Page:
Respiratory response to exercise in postpolio patients with severe inspiratory muscle dysfunction

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Objectives: To evaluate the limiting factors of exercise performance and to analyze the respiratory strategies adopted during exercise in postpolio patients with severe respiratory muscle dysfunction. Patients: Five patients with prior poliomyelitis associated with scoliosis and with respiratory muscle dysfunction (mean vital capacity, 1 74L [range, 1.1 to 2 4]) were studied at rest and during leg or arm cycle exercise. Methods: Gas exchange was examined by arterial blood gases and mass spectrometry of expired air. Ventilatory mechanics were studied by measurement of esophageal and gastric pressures. Results: Blood gases at rest were normal, except for subnormal Po2 levels in three patients. In all but one patient, ventilatory insufficiency was the limiting factor for exercise. A compensatory breathing pattern with abdominal muscle recruitment during expiration was present already at rest in three of the patients. The pressures generated by the diaphragm were below fatiguing margins, ie, levels that in healthy subjects can be sustained for at least 45 minutes. Conclusions: The extent of ventilatory dysfunction was not evident in blood gas values at rest; however, it was revealed by blood gas values during the exercise test. Diaphragm fatigue seems to be avoided at the cost of impaired blood gases.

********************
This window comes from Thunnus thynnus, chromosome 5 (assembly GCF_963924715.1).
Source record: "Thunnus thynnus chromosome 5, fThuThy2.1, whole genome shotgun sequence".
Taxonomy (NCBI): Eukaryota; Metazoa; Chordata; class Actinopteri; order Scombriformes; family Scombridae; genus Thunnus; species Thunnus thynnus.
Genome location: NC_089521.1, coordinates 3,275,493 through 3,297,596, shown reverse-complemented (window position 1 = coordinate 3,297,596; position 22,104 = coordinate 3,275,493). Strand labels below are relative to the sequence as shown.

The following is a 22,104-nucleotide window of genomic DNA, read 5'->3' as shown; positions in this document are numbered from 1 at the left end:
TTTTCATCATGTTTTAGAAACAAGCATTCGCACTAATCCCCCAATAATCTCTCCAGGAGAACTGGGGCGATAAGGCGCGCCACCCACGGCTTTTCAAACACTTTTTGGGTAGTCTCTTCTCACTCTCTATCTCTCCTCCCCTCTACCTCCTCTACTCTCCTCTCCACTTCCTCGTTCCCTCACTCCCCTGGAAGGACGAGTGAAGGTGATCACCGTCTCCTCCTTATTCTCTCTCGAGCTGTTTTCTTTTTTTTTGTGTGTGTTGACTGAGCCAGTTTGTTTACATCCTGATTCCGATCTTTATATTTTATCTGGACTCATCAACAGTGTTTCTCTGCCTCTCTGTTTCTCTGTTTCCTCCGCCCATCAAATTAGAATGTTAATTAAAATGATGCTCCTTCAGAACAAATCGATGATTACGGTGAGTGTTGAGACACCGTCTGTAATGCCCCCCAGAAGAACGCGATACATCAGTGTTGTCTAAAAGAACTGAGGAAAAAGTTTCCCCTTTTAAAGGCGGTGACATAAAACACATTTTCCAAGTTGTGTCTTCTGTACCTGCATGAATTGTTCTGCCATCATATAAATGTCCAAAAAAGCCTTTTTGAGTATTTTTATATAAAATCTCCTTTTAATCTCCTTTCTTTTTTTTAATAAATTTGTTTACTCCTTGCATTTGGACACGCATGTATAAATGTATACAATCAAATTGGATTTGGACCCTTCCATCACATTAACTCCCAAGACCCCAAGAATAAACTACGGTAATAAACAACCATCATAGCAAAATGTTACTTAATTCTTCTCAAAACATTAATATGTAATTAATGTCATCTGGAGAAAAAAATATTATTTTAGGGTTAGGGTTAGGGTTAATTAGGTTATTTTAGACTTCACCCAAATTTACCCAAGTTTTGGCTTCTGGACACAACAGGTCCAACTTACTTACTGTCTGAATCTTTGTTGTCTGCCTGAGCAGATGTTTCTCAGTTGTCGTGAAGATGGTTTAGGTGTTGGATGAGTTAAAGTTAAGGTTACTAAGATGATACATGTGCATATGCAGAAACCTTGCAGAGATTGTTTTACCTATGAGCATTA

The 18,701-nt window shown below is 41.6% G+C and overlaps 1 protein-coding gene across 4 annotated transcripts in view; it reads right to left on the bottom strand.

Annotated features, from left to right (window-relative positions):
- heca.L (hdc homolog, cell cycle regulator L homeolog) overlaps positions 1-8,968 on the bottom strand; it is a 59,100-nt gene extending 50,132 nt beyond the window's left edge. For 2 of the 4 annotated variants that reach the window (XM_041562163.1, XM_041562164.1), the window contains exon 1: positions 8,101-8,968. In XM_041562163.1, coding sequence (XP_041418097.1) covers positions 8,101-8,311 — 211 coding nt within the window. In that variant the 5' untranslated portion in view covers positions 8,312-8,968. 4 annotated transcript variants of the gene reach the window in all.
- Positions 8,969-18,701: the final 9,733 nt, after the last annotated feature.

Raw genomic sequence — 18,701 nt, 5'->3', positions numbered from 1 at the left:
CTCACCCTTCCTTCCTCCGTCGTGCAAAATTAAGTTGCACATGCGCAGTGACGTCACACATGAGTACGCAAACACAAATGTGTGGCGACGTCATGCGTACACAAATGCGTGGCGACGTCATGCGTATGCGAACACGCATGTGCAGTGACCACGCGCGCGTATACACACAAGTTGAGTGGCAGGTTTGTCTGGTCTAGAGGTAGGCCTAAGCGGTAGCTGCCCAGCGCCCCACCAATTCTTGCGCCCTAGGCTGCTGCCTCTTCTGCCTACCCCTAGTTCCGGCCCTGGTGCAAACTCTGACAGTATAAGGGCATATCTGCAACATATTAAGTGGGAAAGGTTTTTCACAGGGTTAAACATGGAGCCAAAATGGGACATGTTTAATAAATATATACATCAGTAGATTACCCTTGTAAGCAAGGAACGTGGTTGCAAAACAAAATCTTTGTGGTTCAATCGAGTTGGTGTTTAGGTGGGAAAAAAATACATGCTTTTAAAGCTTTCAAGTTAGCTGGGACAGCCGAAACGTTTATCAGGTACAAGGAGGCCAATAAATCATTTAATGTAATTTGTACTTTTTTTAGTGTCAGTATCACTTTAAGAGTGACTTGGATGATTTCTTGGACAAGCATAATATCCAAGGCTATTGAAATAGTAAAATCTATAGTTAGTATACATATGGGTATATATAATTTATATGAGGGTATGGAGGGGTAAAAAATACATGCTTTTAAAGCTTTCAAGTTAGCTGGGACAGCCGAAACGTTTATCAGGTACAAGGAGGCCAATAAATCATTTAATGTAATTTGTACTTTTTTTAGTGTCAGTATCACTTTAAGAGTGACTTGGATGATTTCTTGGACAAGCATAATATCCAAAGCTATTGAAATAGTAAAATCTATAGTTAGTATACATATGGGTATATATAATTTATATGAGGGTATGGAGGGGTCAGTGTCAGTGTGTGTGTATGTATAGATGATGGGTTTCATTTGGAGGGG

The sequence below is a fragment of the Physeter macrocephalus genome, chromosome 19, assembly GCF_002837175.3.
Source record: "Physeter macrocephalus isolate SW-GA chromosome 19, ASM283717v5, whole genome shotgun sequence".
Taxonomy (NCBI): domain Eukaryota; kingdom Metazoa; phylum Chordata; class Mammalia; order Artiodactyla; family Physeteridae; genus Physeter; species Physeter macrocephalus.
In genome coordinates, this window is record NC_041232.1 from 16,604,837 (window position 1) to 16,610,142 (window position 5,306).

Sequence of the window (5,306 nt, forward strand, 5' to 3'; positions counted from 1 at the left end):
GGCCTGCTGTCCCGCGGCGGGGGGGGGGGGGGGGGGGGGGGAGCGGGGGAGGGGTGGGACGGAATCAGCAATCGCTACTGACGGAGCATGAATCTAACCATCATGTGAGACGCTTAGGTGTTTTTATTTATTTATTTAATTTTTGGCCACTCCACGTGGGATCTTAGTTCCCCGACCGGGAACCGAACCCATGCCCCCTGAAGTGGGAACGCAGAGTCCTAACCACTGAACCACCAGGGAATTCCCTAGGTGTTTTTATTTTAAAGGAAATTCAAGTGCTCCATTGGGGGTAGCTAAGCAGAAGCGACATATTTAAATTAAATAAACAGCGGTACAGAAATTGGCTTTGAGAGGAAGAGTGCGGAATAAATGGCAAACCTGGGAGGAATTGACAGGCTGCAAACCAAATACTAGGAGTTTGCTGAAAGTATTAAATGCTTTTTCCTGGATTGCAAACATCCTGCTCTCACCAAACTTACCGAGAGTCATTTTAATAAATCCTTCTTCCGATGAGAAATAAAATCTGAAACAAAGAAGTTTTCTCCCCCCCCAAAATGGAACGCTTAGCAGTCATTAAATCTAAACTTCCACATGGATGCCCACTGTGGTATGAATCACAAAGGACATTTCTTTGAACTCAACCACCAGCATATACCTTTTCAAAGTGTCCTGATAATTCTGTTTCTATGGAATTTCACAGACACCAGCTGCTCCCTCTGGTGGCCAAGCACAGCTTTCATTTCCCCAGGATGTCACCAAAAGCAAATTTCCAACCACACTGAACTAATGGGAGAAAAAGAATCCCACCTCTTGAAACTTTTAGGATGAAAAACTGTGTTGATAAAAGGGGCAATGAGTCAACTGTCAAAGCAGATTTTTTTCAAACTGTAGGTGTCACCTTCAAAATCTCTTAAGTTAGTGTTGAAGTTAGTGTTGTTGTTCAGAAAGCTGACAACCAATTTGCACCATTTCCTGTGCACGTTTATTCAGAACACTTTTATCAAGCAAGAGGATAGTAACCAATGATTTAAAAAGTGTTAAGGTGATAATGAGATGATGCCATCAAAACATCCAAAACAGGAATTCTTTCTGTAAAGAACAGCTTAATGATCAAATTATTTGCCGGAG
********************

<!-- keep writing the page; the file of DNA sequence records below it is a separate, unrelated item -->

Weinberg, J., Borg, J., Bevegård, S., & Sinderby, C. (1999). Respiratory response to exercise in postpolio patients with severe inspiratory muscle dysfunction. Archives of Physical Medicine and Rehabilitation, 80(9), 1095–1100.

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